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Journal Article

Examining the orbital decay targets KELT-9 b, KELT-16 b, and WASP-4b, and the transit-timing variations of HD 97658 b


Biondi,  F.
Infrared and Submillimeter Astronomy, MPI for Extraterrestrial Physics, Max Planck Society;

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Harre, J.-V., Smith, A. M. S., Barros, S. C. C., Boué, G., Csizmadia, S., Ehrenreich, D., et al. (2023). Examining the orbital decay targets KELT-9 b, KELT-16 b, and WASP-4b, and the transit-timing variations of HD 97658 b. Astronomy and Astrophysics, 669: A124. doi:10.1051/0004-6361/202244529.

Cite as: https://hdl.handle.net/21.11116/0000-000C-FD46-9
Context. Tidal orbital decay is suspected to occur for hot Jupiters in particular, with the only observationally confirmed case of this being WASP-12b. By examining this effect, information on the properties of the host star can be obtained using the so-called stellar modified tidal quality factor Q*′, which describes the efficiency with which the kinetic energy of the planet is dissipated within the star. This can provide information about the interior of the star.
Aims. In this study, we aim to improve constraints on the tidal decay of the KELT-9, KELT-16, and WASP-4 systems in order to find evidence for or against the presence of tidal orbital decay. With this, we want to constrain the Q*′ value for each star. In addition, we aim to test the existence of the transit timing variations (TTVs) in the HD 97658 system, which previously favoured a quadratic trend with increasing orbital period.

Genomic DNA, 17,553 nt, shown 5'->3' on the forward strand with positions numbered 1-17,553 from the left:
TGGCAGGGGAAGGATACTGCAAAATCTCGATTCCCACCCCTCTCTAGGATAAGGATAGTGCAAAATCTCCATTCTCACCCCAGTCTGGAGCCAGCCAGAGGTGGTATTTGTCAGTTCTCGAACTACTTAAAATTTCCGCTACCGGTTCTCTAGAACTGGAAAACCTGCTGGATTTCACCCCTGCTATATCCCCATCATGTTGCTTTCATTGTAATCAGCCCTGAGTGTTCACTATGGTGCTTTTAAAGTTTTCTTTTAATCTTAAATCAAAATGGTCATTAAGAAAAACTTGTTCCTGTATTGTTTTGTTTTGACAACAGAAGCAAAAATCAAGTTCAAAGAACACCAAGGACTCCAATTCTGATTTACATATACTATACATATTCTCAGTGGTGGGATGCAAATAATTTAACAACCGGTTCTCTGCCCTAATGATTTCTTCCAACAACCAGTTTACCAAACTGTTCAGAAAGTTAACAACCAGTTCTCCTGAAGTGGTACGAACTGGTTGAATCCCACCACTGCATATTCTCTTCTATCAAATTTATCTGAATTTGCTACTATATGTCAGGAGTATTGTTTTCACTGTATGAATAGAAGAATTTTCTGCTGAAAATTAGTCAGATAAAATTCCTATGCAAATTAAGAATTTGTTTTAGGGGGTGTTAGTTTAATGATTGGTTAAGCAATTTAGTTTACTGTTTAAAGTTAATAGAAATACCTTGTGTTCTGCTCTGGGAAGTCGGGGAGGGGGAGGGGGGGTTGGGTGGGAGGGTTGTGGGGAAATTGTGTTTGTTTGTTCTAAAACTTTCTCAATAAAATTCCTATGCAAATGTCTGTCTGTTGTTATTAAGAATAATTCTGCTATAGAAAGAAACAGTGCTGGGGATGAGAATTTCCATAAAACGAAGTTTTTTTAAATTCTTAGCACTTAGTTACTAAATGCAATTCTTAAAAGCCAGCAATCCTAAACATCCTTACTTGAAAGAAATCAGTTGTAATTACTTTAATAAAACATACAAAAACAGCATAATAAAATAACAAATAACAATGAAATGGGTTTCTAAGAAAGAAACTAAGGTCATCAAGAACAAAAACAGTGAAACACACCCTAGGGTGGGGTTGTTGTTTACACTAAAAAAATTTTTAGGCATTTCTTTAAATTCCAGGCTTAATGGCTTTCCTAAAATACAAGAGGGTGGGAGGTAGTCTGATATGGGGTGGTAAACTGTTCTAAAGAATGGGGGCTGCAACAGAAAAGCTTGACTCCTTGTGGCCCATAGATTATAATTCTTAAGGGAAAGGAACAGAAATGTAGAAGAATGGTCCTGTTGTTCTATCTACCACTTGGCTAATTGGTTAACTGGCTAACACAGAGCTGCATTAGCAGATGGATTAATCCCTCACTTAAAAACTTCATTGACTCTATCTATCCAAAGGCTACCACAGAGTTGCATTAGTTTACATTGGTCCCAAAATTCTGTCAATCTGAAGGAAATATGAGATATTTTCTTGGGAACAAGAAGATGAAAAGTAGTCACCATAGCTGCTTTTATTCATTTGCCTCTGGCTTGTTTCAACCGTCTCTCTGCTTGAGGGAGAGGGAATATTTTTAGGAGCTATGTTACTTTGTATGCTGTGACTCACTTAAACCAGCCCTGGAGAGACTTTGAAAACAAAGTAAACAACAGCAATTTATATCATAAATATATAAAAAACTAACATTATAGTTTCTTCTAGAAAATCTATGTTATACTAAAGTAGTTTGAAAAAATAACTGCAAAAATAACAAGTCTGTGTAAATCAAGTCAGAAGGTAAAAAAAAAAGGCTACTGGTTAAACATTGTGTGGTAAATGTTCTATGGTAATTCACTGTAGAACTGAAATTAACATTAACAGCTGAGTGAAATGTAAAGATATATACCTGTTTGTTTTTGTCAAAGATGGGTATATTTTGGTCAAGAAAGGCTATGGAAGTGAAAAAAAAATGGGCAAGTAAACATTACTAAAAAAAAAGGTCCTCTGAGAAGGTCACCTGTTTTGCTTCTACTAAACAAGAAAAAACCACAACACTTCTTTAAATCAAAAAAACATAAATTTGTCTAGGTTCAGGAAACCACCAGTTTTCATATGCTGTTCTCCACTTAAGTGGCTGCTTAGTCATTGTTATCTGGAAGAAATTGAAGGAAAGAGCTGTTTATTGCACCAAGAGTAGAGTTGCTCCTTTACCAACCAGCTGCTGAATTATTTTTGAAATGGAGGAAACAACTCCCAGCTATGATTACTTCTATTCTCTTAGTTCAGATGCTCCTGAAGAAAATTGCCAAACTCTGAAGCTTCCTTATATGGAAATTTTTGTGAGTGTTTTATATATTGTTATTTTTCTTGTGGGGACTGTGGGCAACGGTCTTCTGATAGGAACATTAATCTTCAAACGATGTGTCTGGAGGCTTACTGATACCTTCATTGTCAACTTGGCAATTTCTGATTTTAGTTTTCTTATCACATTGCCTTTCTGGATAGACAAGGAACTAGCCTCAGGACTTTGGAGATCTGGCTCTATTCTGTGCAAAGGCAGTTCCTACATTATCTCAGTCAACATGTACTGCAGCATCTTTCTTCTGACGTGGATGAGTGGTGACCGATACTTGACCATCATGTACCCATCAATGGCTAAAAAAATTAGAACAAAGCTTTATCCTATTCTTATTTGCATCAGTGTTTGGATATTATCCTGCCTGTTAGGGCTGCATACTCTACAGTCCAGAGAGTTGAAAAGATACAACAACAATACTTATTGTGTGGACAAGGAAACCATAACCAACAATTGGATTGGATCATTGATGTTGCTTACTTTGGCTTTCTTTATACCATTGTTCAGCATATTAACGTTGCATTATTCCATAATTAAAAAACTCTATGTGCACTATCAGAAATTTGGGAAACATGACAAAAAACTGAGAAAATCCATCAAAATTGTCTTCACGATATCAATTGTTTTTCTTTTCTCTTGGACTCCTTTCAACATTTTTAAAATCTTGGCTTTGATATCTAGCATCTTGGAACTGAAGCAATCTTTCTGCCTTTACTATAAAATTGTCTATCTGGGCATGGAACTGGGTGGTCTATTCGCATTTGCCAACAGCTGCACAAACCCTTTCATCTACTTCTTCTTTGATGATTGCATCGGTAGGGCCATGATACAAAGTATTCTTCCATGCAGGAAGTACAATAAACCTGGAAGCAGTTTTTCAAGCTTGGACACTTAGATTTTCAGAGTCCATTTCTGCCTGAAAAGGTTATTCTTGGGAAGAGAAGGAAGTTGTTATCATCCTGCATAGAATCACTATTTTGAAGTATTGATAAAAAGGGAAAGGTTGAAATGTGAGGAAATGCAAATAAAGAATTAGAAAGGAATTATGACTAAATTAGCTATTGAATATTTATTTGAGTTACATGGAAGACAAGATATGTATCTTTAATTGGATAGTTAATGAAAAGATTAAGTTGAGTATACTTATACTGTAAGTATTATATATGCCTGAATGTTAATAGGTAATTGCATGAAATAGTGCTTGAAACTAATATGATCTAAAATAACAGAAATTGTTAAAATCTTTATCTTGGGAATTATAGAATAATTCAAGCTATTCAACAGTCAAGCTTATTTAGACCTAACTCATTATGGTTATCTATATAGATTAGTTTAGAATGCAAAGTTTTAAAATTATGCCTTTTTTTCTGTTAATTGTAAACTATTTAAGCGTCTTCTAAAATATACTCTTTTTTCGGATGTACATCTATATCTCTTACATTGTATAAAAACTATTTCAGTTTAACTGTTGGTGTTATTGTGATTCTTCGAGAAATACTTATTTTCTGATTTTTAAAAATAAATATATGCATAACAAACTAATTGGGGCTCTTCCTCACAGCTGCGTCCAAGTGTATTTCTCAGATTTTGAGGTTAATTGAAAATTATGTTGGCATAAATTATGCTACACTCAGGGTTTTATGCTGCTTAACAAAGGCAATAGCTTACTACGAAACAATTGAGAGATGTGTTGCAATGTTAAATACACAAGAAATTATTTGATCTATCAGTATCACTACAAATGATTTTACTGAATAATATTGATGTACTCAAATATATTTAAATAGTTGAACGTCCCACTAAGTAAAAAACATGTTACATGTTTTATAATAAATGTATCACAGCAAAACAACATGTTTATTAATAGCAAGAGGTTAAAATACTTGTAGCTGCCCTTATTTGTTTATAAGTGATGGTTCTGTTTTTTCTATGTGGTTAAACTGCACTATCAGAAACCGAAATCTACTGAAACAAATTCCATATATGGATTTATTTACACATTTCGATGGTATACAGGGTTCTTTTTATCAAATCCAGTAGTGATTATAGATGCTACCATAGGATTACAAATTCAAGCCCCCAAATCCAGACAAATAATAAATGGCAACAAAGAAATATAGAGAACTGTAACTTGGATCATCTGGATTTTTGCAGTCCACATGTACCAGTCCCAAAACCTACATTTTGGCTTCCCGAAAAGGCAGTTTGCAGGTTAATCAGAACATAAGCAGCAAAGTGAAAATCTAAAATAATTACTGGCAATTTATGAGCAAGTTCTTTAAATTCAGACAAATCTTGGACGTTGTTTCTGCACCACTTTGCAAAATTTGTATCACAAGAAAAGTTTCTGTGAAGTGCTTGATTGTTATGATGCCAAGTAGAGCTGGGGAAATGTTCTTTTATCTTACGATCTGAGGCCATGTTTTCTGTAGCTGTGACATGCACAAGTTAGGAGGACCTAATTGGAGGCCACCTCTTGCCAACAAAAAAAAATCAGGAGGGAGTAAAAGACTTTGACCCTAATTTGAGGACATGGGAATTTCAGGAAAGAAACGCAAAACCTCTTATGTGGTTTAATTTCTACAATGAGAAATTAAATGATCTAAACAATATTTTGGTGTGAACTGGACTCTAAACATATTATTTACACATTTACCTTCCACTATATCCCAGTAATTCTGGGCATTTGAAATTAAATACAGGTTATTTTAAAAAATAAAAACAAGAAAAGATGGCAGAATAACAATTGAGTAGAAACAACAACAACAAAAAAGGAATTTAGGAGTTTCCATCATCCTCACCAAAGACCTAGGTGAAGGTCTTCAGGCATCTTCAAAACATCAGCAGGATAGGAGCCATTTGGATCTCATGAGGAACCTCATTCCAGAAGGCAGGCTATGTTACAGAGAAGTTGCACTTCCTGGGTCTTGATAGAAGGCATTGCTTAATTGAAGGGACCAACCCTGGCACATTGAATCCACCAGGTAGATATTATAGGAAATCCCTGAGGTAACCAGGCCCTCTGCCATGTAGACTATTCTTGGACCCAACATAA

Methods. Making use of newly acquired photometric observations from CHEOPS (CHaracterising ExOplanet Satellite) and TESS (Transiting Exoplanet Survey Satellite), combined with archival transit and occultation data, we use Markov chain Monte Carlo (MCMC) algorithms to fit three models to the data, namely a constant-period model, an orbital-decay model, and an apsidal-precession model.
Results. We find that the KELT-9 system is best described by an apsidal-precession model for now, with an orbital decay trend at over 2 σ being a possible solution as well. A Keplerian orbit model with a constant orbital period provides the best fit to the transit timings of KELT-16 b because of the scatter and scale of their error bars. The WASP-4 system is best represented by an orbital decay model at a 5 σ significance, although apsidal precession cannot be ruled out with the present data. For HD 97658 b, using recently acquired transit observations, we find no conclusive evidence for a previously suspected strong quadratic trend in the data.